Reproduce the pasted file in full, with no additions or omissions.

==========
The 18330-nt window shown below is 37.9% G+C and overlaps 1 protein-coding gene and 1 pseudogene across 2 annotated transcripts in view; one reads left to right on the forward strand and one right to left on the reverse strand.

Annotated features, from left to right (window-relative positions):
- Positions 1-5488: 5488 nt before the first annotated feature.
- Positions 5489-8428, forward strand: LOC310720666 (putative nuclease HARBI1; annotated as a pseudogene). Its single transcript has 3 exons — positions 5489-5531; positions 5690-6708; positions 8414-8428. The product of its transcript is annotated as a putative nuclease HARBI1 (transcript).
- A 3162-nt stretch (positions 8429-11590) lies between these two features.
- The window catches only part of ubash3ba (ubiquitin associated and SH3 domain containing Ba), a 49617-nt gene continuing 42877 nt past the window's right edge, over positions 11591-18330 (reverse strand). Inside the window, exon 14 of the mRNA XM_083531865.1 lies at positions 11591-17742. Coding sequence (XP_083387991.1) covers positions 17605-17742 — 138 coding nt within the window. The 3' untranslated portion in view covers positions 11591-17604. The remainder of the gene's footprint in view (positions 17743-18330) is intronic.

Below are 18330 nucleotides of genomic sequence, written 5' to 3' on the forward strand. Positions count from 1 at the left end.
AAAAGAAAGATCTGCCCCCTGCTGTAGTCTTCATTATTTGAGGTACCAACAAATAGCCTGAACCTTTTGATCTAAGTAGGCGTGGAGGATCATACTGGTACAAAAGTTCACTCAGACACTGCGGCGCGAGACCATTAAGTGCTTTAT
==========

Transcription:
The 18330-nt window shown below is 37.9% G+C and overlaps 1 protein-coding gene and 1 pseudogene across 2 annotated transcripts in view; one reads left to right on the forward strand and one right to left on the reverse strand.

Annotated features, from left to right (window-relative positions):
- Positions 1-5488: 5488 nt before the first annotated feature.
- Positions 5489-8428, forward strand: LOC310720666 (putative nuclease HARBI1; annotated as a pseudogene). Its single transcript has 3 exons — positions 5489-5531; positions 5690-6708; positions 8414-8428. The product of its transcript is annotated as a putative nuclease HARBI1 (transcript).
- A 3162-nt stretch (positions 8429-11590) lies between these two features.
- The window catches only part of ubash3ba (ubiquitin associated and SH3 domain containing Ba), a 49617-nt gene continuing 42877 nt past the window's right edge, over positions 11591-18330 (reverse strand). Inside the window, exon 14 of the mRNA XM_083531865.1 lies at positions 11591-17742. Coding sequence (XP_083387991.1) covers positions 17605-17742 — 138 coding nt within the window. The 3' untranslated portion in view covers positions 11591-17604. The remainder of the gene's footprint in view (positions 17743-18330) is intronic.

Below are 18330 nucleotides of genomic sequence, written 5' to 3' on the forward strand. Positions count from 1 at the left end.
AAAAGAAAGATCTGCCCCCTGCTGTAGTCTTCATTATTTGAGGTACCAACAAATAGCCTGAACCTTTTGATCTAAGTAGGCGTGGAGGATCATACTGGTACAAAAGTTCACTCAGACACTGCGGCGCGAGACCATTAAGTGCTTTAT